gluten free sugar free muffins

Low Carb Sugar Free Muffins – Blueberry Maple

I love bacon and eggs just like the next keto’er, but sometimes I am looking for something fresh out of the oven, warm and soft to enjoy with my coffee versus a heavier full-fat protein breakfast. A muffin is an excellent source for a ketogenic breakfast, especially when you slather it with butter or coconut oil.

I remember growing up and learning how much fat there was in muffins and of course being shocked and completely appalled because “fat” was the nasty F word back then. Oh goodness, I probably opted for a donut based on that fact alone. I hate thinking back to all the years I spent being low-fat and wondering how did I function back then? Especially with my gym schedule. Oh how times have changed.

Being ketogenic doesn’t mean I lose that love for pastries and sweets, it just means I have rid my body of sugar and carbohydrates and I enjoy a different kind of pastry. Ones that are sweetened with natural sugars like stevia, monk fruit and erythritol. I make all of mine from scratch and use coconut and almond flour as my bases for breads, pancakes, waffles, desserts and breading for meat.

Typically, my go to flour is almond and that is because majority of my recipes already call for coconut as I am dairy free, so it is nice to have a nutty flavor vs. coconut for somethings. For meat breading I always use almond and that is because, well, plain and simple, I just don’t want my meat tasting like coconut unless of course it’ss a creamy curry. 🙂

Back to the muffins, if you keep reading you’ll come across my delicious Blueberry Maple Low Carb Sugar Free Muffins

Coconut Flour Vs. Almond Flour

I’ve touched on this a bit prior but let’s dive a little deeper into coconut versus almond flour.

I tend to use almond flour as my main baking flour because of taste but another reason is that coconut flour can be difficult working with it when you are in recipe creation mode. It absorbs liquid easily, so you can often dry out what you are baking if you haven’t added enough wet ingredients to be soaked into the flour and keep your batter moist.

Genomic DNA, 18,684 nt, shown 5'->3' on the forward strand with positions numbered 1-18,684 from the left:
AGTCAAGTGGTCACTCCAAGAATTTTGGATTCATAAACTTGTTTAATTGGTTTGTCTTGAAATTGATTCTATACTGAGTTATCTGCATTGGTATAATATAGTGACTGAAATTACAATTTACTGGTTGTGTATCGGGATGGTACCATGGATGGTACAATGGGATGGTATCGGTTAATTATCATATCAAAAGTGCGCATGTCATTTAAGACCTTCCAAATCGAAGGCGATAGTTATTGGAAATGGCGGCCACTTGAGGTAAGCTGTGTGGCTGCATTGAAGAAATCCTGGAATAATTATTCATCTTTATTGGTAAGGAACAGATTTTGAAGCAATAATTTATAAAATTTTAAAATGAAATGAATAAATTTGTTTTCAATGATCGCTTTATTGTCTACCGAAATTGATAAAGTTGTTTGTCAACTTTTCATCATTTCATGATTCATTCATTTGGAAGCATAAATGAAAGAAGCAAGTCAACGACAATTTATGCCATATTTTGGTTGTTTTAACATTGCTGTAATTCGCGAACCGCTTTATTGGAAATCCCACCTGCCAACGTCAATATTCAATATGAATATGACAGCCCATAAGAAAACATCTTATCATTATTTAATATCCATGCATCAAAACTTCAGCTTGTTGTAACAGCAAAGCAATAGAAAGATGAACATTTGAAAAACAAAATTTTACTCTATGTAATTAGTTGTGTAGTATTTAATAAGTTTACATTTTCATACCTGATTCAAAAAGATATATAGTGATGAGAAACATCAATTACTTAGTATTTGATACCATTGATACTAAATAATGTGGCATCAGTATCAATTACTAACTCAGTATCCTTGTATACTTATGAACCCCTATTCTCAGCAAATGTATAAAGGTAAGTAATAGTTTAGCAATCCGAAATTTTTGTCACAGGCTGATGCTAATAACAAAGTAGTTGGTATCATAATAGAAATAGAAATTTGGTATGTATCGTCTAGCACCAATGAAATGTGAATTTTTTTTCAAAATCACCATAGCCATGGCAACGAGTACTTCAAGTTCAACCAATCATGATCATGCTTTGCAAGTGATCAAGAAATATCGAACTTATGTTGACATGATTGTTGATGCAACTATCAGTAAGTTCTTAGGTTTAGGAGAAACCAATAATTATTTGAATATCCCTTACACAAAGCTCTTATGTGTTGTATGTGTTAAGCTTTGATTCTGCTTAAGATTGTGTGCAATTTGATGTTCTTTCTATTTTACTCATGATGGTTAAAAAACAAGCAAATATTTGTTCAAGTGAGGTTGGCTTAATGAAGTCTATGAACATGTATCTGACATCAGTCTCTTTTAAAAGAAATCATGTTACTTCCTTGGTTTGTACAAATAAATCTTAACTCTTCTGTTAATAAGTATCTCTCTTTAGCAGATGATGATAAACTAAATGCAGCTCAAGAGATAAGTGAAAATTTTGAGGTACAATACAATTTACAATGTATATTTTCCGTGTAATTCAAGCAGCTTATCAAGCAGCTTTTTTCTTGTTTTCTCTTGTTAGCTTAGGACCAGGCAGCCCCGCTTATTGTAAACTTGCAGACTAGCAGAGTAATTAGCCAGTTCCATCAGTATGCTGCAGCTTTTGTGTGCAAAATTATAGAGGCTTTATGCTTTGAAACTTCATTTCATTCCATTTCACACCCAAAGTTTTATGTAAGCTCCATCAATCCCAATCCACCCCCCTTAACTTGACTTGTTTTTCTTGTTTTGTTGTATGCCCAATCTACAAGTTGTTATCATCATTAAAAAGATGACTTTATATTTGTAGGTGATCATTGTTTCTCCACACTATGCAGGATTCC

When you look at a simple ratio comparing 1 cup of each product:

These are products I have in my pantry and their nutritional values.

It appears that almond flour would be the better choice for your baking needs because look at the fat content and carbohydrates. It is higher in fat and lower in carbohydrates than coconut is when doing a straight comparison. What it is not showing here is the fact that you only need a small amount of coconut flour when baking compared to almond flour.

Let’s take an English muffin as an example, I will need 1/4 cup of almond flour which is 6 carbs, 3 net carbs and 14 grams of fat. However, to make the same English muffin with coconut flour, I only need 1 tablespoon, which is 4 carbs, 1.5 net carbs and 1 gram of fat. So yes coconut flour falls short on the fat scale, but as far as carbs go for what you need to use of each flour in a recipe, coconut flour can be a better choice.

I personally think it is good to have two flours to work with and I alternate between the two.

Maple & Blueberry, what a combo!

I love maple syrup! I grew up in Ontario, Canada where our forests are full of maple trees, and sugar bushes are all over the place. Most Sunday’s my family would all meet for breakfast at one of the many that were close to where we lived and we would eat pancakes and sausages with maple syrup drizzled all over and let’s not forget the butter.

I have such amazing memories of my childhood and admittedly, food is in most of them.

I get my love for maple syrup naturally, no pun intended but as much as I love it, I feel maple flavoring is underrated. I think we too often reach for the vanilla, which of course is delicious but sometimes a hint of maple in a dessert is a lovely touch and I have been experimenting with it lately. Recipes like maple ice cream, maple cinnamon muffins, maple granola and they are all turning out really yummy. This means more recipes to share in the near future.

Maple flavoring can be really nice to add to a sugar-free sweetener and water to make your own simple syrup. I am all about simplicity in my life, nothing complicated and that’s a rule!


Some people don’t realize that you can have fruit on the ketogenic diet, but you can. In fact I wrote an entire article on what fruit you can eat on this diet – Click Here to read it. Berries are a relatively low-carb fruit, in fact they are a better option than sugar-free chocolate because of the fiber content.

Now, I eat my fair share of sugar-free chocolate but I am just highlighting that most often ketogenic desserts include chocolate but berries should be an option for consideration. After all, we need a little variety in our lives and we need fiber on a ketogenic diet, so adding fruit within your daily macros is a great way to get it in.

The Recipe, Blueberry Maple Low Carb Sugar Free Muffins

gluten free sugar free muffins